chapter  9
21 Pages


Fortunately for ordinary life, most people can make this match between desire and experience, spontaneity and expectation, in quieter ways. Wherever travel takes the tourists, it leads them always towards the city and, after the big words, industrialisation, capitalism, empire, democracy, have done their mammoth work, nobody can deny the power of the city to change and reorder all of life. In his study of the relations between the two, The Country and the City,1 Raymond Williams says:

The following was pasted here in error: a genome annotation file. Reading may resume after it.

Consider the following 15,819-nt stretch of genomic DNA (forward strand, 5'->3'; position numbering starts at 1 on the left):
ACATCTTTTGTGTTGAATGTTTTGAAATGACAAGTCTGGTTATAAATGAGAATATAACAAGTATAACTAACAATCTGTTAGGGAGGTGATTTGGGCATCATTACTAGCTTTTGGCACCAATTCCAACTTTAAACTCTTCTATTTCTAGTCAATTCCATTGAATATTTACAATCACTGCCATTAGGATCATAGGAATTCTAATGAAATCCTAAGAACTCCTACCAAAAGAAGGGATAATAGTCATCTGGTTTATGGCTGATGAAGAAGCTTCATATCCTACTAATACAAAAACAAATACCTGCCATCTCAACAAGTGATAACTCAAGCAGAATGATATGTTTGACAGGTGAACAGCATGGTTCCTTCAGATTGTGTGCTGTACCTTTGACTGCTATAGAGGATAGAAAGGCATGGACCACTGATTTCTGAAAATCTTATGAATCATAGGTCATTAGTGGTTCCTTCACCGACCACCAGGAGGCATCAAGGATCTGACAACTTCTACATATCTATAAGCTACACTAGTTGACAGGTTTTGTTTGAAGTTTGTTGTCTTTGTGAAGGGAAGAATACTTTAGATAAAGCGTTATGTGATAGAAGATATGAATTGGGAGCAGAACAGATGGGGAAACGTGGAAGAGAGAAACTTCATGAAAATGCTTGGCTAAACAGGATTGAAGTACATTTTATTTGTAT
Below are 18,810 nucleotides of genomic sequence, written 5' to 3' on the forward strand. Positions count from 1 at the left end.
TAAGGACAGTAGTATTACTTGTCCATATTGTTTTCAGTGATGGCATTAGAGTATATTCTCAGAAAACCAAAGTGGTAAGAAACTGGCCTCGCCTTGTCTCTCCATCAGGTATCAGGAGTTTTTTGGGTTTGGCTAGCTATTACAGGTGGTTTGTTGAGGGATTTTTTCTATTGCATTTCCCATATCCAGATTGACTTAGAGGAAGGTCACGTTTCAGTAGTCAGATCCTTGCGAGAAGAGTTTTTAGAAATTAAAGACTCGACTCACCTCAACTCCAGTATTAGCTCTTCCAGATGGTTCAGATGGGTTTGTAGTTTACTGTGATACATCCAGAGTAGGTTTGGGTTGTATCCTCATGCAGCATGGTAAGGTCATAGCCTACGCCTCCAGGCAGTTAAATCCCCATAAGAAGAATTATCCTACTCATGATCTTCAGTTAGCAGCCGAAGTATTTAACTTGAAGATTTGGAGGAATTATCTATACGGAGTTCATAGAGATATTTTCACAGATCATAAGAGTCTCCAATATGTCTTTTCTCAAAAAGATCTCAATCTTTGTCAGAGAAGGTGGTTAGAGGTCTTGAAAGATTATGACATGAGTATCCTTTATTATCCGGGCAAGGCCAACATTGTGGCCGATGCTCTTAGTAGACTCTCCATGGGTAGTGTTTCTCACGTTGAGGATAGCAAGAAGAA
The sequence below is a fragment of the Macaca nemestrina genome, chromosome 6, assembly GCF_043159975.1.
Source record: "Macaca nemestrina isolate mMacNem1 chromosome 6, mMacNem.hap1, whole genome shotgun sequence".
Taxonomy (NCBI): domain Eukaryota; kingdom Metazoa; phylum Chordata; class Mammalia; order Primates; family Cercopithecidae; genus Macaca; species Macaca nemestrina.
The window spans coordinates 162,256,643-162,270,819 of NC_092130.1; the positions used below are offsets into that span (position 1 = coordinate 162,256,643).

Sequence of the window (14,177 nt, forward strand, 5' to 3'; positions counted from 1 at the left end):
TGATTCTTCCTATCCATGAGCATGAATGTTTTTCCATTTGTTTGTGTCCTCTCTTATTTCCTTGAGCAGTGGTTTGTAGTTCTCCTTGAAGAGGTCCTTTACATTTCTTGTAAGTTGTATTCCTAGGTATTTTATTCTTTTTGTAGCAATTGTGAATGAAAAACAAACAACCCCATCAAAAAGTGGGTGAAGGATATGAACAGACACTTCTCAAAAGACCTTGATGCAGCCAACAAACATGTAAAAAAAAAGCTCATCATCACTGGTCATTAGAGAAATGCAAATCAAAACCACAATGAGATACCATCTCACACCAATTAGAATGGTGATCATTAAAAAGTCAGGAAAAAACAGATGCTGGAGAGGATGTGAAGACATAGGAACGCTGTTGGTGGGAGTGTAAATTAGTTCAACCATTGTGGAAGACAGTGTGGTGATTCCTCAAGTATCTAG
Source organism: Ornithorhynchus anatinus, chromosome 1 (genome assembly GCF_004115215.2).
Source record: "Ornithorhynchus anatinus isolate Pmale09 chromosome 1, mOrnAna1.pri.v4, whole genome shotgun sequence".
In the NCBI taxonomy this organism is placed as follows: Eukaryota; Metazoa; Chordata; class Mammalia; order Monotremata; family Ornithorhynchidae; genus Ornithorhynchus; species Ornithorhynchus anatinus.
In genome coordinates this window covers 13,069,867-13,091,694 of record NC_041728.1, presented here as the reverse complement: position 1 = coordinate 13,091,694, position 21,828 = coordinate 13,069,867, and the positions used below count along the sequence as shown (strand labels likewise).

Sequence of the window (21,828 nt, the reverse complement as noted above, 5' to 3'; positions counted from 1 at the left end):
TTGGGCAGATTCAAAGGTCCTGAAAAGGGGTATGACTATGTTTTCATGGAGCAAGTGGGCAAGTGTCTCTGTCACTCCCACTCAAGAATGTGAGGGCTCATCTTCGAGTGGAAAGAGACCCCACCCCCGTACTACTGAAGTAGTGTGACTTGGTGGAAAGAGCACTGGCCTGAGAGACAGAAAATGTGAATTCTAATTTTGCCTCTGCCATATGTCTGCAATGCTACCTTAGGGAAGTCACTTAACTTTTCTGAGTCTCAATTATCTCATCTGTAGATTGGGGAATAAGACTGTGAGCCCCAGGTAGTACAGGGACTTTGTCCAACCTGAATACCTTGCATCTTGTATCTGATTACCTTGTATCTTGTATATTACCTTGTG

H.G. Wells once said, coming out of a political meeting where they had been discussing social change, that this great towering city was a measure of the obstacle, of how much must be moved if there was to be any change. I have known this feeling, looking up at great buildings that are the centres of power, but I find I do not say ‘There is your city, your great bourgeois monument, your towering structure of this still precarious civilisation’ or I do not only say that; I say also ‘This is what men have built, so often magnificently, and is not everything then possible?’